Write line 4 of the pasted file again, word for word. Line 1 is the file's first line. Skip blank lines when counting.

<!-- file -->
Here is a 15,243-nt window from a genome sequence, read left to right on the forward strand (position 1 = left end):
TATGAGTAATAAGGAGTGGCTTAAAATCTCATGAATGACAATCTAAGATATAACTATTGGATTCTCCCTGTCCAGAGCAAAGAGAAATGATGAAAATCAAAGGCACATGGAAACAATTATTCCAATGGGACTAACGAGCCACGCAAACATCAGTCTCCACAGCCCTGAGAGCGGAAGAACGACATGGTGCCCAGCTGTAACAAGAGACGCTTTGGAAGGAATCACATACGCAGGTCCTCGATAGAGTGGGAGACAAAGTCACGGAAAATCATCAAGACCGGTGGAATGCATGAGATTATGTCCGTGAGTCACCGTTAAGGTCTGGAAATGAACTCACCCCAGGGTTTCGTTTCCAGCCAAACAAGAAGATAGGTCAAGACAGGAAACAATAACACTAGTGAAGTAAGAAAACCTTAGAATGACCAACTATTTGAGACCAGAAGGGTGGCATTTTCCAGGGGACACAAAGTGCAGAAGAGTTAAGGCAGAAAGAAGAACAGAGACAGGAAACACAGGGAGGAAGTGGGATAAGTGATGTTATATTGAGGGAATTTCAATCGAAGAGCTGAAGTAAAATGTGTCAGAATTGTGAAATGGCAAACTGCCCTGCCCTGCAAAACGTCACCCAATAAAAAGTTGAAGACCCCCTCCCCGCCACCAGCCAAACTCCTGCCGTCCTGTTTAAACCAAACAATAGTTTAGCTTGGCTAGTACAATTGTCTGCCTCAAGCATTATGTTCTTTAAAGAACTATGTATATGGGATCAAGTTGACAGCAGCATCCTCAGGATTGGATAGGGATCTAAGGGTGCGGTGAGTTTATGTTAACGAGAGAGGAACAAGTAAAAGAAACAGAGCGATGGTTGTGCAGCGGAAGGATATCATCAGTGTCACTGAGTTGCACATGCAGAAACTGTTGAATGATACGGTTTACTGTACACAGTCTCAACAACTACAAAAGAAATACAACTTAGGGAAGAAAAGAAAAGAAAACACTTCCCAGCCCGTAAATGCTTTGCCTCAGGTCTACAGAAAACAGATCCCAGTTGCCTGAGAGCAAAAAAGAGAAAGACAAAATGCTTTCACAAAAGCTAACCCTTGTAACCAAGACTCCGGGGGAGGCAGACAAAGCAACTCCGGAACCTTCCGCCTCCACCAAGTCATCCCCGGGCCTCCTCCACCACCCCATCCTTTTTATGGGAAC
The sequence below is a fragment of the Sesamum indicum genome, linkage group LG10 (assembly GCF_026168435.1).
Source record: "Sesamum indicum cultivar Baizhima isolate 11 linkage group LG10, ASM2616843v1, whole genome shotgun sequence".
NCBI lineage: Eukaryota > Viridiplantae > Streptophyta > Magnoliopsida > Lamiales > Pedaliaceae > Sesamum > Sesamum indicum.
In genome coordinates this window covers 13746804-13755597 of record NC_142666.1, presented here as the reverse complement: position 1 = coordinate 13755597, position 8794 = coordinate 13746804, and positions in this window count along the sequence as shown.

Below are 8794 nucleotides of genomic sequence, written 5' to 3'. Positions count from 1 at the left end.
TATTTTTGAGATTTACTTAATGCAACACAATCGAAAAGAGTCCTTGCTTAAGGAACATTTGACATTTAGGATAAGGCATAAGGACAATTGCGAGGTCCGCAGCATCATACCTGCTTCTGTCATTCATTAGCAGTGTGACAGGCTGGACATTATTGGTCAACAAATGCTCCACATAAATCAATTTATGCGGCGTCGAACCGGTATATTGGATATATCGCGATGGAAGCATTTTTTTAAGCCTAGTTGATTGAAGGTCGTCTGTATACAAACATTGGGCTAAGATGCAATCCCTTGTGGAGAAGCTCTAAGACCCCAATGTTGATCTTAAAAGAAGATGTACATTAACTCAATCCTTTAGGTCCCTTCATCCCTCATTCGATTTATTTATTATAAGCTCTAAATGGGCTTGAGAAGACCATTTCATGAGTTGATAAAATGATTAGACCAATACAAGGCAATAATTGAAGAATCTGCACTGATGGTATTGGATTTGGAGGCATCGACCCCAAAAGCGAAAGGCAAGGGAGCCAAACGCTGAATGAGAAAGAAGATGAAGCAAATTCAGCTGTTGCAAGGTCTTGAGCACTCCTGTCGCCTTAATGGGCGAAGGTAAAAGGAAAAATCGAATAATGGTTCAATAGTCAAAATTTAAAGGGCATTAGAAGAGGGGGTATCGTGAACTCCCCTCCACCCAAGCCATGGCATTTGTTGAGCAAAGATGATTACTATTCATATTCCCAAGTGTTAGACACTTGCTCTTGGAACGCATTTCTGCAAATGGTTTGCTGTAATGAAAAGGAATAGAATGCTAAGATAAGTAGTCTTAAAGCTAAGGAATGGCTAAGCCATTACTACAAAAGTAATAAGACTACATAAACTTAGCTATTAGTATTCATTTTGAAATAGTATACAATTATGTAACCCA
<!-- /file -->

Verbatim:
Source record: "Sesamum indicum cultivar Baizhima isolate 11 linkage group LG10, ASM2616843v1, whole genome shotgun sequence".